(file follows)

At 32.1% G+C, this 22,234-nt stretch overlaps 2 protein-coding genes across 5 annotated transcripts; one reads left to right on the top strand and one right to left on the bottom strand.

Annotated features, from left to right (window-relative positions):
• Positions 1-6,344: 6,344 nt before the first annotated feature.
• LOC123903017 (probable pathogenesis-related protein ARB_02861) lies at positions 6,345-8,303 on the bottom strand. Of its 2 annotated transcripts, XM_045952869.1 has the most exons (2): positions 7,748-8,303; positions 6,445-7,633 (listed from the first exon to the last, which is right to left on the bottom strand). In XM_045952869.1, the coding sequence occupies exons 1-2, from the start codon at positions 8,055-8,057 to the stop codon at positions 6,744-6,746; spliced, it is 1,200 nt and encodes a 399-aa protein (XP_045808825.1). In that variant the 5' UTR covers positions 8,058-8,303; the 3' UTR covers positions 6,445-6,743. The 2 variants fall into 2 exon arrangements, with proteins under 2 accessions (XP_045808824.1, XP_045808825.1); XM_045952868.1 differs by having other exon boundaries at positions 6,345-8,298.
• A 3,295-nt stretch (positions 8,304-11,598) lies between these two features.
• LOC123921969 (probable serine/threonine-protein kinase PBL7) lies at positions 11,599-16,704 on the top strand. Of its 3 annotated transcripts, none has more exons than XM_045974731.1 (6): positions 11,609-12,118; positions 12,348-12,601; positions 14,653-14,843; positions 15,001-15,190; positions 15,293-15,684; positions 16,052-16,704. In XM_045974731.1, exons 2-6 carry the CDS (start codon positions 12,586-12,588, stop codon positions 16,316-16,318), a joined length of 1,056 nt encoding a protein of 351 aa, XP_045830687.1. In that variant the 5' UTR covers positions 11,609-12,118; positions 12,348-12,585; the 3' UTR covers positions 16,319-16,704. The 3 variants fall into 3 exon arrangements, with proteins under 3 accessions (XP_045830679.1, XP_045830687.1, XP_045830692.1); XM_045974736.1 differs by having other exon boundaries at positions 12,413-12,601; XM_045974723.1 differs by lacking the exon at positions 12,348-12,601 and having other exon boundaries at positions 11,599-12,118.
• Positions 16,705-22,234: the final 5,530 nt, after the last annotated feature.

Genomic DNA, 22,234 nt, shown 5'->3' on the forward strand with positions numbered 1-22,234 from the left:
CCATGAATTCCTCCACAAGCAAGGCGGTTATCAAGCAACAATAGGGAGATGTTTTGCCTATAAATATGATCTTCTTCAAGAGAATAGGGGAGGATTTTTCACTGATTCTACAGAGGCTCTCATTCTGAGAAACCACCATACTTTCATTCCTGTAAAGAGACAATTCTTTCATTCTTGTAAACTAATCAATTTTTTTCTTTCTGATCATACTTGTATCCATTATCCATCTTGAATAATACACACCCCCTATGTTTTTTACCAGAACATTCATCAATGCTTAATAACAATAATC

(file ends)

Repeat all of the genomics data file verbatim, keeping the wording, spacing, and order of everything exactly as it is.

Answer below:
At 32.1% G+C, this 22,234-nt stretch overlaps 2 protein-coding genes across 5 annotated transcripts; one reads left to right on the top strand and one right to left on the bottom strand.

Annotated features, from left to right (window-relative positions):
• Positions 1-6,344: 6,344 nt before the first annotated feature.
• LOC123903017 (probable pathogenesis-related protein ARB_02861) lies at positions 6,345-8,303 on the bottom strand. Of its 2 annotated transcripts, XM_045952869.1 has the most exons (2): positions 7,748-8,303; positions 6,445-7,633 (listed from the first exon to the last, which is right to left on the bottom strand). In XM_045952869.1, the coding sequence occupies exons 1-2, from the start codon at positions 8,055-8,057 to the stop codon at positions 6,744-6,746; spliced, it is 1,200 nt and encodes a 399-aa protein (XP_045808825.1). In that variant the 5' UTR covers positions 8,058-8,303; the 3' UTR covers positions 6,445-6,743. The 2 variants fall into 2 exon arrangements, with proteins under 2 accessions (XP_045808824.1, XP_045808825.1); XM_045952868.1 differs by having other exon boundaries at positions 6,345-8,298.
• A 3,295-nt stretch (positions 8,304-11,598) lies between these two features.
• LOC123921969 (probable serine/threonine-protein kinase PBL7) lies at positions 11,599-16,704 on the top strand. Of its 3 annotated transcripts, none has more exons than XM_045974731.1 (6): positions 11,609-12,118; positions 12,348-12,601; positions 14,653-14,843; positions 15,001-15,190; positions 15,293-15,684; positions 16,052-16,704. In XM_045974731.1, exons 2-6 carry the CDS (start codon positions 12,586-12,588, stop codon positions 16,316-16,318), a joined length of 1,056 nt encoding a protein of 351 aa, XP_045830687.1. In that variant the 5' UTR covers positions 11,609-12,118; positions 12,348-12,585; the 3' UTR covers positions 16,319-16,704. The 3 variants fall into 3 exon arrangements, with proteins under 3 accessions (XP_045830679.1, XP_045830687.1, XP_045830692.1); XM_045974736.1 differs by having other exon boundaries at positions 12,413-12,601; XM_045974723.1 differs by lacking the exon at positions 12,348-12,601 and having other exon boundaries at positions 11,599-12,118.
• Positions 16,705-22,234: the final 5,530 nt, after the last annotated feature.

Genomic DNA, 22,234 nt, shown 5'->3' on the forward strand with positions numbered 1-22,234 from the left:
CCATGAATTCCTCCACAAGCAAGGCGGTTATCAAGCAACAATAGGGAGATGTTTTGCCTATAAATATGATCTTCTTCAAGAGAATAGGGGAGGATTTTTCACTGATTCTACAGAGGCTCTCATTCTGAGAAACCACCATACTTTCATTCCTGTAAAGAGACAATTCTTTCATTCTTGTAAACTAATCAATTTTTTTCTTTCTGATCATACTTGTATCCATTATCCATCTTGAATAATACACACCCCCTATGTTTTTTACCAGAACATTCATCAATGCTTAATAACAATAATC